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JOURNAL ARTICLE

Cerebral microbleeds in patients with acute subarachnoid hemorrhage

Sang-Beom Jeon, Gunjan Parikh, H Alex Choi, Neeraj Badjatia, Kiwon Lee, J Michael Schmidt, Hector Lantigua, E Sander Connolly, Stephan A Mayer, Jan Claassen
Neurosurgery 2014, 74 (2): 176-81; discussion 181
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BACKGROUND: Cerebral microbleeds (CMBs) are commonly found after stroke but have not previously been studied in patients with subarachnoid hemorrhage (SAH).

OBJECTIVE: To study the prevalence, radiographic patterns, predictors, and impact on outcome of CMBs in patients with SAH.

METHODS: We analyzed retrospectively 39 consecutive patients who underwent T2*-weighted gradient-echo imaging within 7 days after onset of spontaneous SAH. We report the frequency and location of CMBs and show their association with demographics, vascular risk factors, the Hunt-Hess grade, the modified Fisher Scale, the Acute Physiological and Chronic Health Evaluation II, magnetic resonance imaging findings including diffusion-weighted imaging lesions, and laboratory data, as well as data on rebleeding, global cerebral edema, delayed cerebral ischemia, seizures, the Telephone Interview for Cognitive Status, and the modified Rankin Scale.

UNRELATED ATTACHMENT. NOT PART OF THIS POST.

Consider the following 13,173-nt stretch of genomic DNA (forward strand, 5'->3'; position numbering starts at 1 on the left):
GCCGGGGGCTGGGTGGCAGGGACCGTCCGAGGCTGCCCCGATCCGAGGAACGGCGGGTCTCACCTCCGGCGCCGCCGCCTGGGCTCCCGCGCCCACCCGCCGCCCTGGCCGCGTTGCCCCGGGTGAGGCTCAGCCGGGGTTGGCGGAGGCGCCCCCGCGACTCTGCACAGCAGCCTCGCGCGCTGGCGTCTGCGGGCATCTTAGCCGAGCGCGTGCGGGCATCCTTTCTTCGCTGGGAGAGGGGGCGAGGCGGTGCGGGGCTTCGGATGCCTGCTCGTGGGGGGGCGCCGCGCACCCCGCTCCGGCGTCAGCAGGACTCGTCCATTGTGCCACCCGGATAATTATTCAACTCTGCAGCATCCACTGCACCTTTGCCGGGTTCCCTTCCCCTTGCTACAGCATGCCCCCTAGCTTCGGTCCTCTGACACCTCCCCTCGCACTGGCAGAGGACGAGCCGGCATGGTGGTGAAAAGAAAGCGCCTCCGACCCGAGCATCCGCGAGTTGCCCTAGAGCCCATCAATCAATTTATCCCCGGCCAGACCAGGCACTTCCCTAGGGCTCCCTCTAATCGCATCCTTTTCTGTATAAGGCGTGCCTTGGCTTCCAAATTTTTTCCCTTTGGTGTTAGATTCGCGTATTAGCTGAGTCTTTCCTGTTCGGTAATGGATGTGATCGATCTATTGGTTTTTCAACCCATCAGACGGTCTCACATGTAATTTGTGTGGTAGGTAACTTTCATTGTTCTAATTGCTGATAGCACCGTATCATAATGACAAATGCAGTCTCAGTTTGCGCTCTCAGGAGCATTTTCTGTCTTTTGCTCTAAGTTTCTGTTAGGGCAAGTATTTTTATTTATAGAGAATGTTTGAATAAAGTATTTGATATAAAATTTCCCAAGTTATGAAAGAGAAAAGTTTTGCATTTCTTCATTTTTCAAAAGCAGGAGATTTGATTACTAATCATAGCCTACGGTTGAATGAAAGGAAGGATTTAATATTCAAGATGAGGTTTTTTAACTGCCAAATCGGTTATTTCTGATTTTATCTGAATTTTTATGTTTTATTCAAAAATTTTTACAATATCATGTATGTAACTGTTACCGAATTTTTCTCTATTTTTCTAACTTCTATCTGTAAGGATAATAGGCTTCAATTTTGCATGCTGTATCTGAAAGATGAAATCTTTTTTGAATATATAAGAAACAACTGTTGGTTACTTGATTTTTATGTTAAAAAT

RESULTS: Eighteen patients (46%) had CMBs. Of these patients, 9 had multiple CMBs, and overall a total of 50 CMBs were identified. The most common locations of CMBs were lobar (n = 23), followed by deep (n = 15) and infratentorial (n = 12). After adjustment for age and history of hypertension, CMBs were related to the presence of diffusion-weighted imaging lesions (odds ratio, 5.24; 95% confidence interval, 1.14-24.00; P = .03). Three months after SAH, patients with CMBs had nonsignificantly higher modified Rankin Scale scores (odds ratio, 2.50; 95% confidence interval, 0.67-9.39; P = .18).

CONCLUSION: This study suggests that CMBs are commonly observed and associated with diffusion-weighted imaging lesions in patients with SAH. Our findings may represent a new mechanism of tissue injury in SAH. Further studies are needed to investigate the clinical implications of CMBs.

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